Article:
Ordinary people use the Internet for more information on their health, on products and services offered by business websites, their rights and choices, and other concerns.  An increasing number use the Internet to express their opinions, support certain demands and causes, and engage in democratic dialogue. Many Internet users uphold an ethical code or stance that promotes the right to free speech, to access to information that affects them, and free exchange of ideas. Several governments, wary of the Internet, have already taken steps to control people’s access to it. Human rights organizations have already reported these incidents.

On the other hand, there is the problem of ensuring that people such as sexual predators should be prevented from using the Internet to abuse children and the like. However this is difficult to do with the way the Internet receives and transmits information.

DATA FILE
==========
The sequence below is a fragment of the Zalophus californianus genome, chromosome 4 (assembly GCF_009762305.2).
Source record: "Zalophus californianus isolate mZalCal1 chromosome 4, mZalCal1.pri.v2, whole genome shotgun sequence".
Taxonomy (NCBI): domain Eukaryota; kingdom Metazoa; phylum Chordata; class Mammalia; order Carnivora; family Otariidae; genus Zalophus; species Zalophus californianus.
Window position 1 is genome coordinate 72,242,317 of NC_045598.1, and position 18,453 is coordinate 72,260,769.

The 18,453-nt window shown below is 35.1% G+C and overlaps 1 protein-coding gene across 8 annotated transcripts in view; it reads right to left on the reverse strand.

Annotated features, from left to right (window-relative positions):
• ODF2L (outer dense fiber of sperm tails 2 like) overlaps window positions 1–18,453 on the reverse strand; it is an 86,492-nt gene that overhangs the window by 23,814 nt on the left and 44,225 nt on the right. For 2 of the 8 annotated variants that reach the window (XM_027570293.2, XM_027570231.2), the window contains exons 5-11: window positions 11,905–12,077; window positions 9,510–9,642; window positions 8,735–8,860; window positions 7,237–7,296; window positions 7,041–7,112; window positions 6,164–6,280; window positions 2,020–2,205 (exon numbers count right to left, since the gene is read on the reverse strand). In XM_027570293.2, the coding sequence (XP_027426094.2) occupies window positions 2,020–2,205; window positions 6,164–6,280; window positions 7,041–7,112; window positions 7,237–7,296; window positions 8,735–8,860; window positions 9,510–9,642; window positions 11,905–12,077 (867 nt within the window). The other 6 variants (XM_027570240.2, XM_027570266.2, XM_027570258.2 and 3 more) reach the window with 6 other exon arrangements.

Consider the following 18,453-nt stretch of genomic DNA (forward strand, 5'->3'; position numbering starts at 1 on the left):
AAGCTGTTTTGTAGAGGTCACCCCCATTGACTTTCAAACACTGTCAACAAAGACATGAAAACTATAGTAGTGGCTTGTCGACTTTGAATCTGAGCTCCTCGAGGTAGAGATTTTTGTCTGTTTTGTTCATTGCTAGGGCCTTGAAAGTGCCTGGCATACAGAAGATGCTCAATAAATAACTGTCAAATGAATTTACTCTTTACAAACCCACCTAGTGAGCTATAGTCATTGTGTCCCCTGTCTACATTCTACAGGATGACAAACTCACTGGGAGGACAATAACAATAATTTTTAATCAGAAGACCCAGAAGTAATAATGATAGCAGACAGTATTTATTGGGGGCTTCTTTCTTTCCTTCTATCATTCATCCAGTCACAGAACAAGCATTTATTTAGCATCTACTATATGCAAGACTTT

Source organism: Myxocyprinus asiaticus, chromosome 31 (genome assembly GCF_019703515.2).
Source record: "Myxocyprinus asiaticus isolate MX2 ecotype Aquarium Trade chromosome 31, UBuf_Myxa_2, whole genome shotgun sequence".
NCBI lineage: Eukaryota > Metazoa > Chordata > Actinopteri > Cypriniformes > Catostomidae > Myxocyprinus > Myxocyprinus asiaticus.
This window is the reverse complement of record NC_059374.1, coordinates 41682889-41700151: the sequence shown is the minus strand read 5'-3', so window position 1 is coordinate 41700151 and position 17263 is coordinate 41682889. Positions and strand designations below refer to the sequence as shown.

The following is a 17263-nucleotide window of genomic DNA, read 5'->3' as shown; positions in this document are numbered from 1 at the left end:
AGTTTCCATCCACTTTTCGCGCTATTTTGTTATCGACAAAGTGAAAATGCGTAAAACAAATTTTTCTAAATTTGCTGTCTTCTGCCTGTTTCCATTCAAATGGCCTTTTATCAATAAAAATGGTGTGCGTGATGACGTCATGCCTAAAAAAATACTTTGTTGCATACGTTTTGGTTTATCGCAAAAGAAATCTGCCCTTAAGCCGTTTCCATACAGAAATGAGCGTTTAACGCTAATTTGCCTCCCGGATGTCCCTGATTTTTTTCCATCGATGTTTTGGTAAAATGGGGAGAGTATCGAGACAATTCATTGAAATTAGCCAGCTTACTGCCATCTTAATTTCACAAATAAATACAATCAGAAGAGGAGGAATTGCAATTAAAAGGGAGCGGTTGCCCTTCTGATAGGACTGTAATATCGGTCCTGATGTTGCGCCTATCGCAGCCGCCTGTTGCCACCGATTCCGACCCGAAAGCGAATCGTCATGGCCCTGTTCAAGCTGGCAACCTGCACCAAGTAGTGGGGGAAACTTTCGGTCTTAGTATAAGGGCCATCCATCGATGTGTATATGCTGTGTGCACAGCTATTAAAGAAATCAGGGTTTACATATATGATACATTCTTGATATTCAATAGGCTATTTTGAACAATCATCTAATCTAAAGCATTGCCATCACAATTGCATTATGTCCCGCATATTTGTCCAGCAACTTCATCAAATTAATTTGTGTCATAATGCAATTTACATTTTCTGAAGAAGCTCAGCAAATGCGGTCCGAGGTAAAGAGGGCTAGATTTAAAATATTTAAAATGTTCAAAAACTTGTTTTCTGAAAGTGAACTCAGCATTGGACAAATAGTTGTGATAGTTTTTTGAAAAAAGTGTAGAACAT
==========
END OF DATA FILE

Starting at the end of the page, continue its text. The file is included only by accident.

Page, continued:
Technology has made the Internet possible and enabled its expansion to all aspects of human life.  However technology will not suffice and cannot answer the ethical problems related to the Internet and its use. People have to shoulder that responsibility. To develop Internet ethics people have to remember the following:

The Internet is not a separate but an integral part of human society. Therefore, laws and practices that are internationally accepted should be observed and respected even in the Internet. One example is respect for child rights, including protection from sexual predators that use the internet. Respect for all cultures and opinions should also operate in the cyber realm, since Internet users come from all countries, and vary in their religion, ethnicity, color, sexual orientation and political persuasion. Governments, organizations and individuals should bear their own responsibility for keeping the Internet a useful tool for human advancement.